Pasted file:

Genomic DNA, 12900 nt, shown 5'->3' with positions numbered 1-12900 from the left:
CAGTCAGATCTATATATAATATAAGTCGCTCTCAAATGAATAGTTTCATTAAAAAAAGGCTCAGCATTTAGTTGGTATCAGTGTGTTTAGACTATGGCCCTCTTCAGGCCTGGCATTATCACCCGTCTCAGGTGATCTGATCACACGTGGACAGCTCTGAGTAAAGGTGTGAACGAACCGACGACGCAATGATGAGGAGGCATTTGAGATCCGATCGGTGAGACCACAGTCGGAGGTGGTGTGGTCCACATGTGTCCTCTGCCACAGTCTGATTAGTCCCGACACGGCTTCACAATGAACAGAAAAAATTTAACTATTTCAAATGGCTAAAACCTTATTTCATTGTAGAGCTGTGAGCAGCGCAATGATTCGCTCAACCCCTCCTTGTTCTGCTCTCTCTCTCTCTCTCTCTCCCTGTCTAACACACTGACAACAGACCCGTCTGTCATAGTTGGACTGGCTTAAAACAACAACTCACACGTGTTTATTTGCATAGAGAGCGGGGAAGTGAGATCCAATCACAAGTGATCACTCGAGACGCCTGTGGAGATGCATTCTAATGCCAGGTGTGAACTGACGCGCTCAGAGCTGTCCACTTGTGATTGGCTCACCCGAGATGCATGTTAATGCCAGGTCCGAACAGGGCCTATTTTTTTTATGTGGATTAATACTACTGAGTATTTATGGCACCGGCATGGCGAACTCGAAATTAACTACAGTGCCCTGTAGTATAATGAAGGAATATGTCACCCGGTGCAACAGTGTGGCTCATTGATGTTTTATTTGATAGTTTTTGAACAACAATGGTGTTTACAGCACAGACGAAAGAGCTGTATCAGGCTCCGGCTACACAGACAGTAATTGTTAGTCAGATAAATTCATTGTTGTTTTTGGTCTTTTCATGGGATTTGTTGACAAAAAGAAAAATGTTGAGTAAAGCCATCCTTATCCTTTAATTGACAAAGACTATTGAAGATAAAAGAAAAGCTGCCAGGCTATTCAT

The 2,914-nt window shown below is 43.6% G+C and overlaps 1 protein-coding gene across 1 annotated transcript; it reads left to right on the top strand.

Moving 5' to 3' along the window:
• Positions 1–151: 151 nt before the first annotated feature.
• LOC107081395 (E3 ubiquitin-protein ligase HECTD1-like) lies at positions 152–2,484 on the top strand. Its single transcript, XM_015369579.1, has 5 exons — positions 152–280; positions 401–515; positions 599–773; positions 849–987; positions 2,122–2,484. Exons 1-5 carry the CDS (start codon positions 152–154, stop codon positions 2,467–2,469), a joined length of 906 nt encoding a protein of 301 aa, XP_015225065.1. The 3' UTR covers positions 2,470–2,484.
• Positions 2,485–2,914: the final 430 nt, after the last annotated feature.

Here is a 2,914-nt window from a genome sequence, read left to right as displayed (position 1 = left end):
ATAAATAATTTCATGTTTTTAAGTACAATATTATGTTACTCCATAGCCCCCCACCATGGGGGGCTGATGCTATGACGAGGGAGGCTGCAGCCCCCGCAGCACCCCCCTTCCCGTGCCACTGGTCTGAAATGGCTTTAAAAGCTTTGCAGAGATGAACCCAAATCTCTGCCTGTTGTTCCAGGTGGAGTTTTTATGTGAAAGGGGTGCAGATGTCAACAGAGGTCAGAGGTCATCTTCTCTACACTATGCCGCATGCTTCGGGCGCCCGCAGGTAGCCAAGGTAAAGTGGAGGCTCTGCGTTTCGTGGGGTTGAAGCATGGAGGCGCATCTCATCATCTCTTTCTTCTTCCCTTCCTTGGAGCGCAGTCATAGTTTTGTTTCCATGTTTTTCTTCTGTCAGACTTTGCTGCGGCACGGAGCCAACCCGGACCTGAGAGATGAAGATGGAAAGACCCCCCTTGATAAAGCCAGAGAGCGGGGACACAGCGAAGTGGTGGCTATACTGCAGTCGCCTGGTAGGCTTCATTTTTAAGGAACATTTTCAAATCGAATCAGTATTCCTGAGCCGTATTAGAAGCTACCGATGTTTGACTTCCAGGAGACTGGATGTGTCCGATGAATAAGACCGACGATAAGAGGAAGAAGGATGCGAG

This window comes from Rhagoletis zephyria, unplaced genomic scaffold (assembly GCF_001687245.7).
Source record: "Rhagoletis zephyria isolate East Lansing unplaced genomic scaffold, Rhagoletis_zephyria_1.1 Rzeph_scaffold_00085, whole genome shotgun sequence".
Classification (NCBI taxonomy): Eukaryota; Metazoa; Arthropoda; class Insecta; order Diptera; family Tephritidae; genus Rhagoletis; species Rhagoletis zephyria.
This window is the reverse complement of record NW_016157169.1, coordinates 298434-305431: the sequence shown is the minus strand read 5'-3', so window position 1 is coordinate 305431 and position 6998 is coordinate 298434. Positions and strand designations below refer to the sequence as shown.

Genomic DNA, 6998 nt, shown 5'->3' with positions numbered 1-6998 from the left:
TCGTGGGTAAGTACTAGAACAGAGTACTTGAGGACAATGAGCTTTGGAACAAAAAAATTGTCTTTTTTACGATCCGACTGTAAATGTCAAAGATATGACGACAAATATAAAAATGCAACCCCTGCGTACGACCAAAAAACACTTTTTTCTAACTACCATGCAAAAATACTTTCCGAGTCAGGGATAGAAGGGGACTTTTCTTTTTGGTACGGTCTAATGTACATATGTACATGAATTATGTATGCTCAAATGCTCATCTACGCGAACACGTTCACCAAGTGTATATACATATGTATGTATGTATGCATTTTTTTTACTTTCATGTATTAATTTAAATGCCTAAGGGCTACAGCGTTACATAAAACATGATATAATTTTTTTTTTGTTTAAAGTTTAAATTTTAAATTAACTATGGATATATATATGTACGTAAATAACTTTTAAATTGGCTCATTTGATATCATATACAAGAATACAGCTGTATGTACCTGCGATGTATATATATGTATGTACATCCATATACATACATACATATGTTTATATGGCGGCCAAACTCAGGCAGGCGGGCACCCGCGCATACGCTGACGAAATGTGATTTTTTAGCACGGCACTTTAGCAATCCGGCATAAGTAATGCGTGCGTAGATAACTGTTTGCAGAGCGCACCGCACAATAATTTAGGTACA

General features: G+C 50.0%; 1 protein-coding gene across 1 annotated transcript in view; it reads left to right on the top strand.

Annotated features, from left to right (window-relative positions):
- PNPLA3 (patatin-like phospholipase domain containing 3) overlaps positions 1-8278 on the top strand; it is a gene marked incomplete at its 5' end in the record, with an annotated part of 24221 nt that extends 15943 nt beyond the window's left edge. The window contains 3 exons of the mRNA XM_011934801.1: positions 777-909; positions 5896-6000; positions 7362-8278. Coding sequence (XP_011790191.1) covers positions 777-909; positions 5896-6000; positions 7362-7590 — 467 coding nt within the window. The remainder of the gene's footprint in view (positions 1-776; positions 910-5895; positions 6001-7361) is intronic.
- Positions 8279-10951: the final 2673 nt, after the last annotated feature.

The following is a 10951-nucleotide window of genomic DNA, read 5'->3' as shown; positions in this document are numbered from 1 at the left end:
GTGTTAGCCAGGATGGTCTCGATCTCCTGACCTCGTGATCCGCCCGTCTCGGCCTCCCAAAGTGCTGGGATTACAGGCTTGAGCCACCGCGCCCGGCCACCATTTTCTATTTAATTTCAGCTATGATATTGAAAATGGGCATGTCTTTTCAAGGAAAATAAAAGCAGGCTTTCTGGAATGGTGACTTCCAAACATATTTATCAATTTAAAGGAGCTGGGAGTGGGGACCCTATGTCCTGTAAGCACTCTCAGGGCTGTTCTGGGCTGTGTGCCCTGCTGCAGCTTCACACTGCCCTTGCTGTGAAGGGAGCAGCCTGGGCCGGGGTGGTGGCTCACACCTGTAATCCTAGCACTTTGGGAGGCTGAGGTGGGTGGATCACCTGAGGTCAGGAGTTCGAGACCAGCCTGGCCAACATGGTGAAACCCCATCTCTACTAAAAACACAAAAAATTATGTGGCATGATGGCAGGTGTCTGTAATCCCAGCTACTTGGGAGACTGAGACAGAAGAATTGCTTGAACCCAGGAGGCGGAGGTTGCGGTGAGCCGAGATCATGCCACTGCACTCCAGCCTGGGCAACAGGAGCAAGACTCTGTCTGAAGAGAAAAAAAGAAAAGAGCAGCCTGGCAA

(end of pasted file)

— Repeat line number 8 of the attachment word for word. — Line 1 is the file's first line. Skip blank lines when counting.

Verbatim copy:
Here is a 2,914-nt window from a genome sequence, read left to right as displayed (position 1 = left end):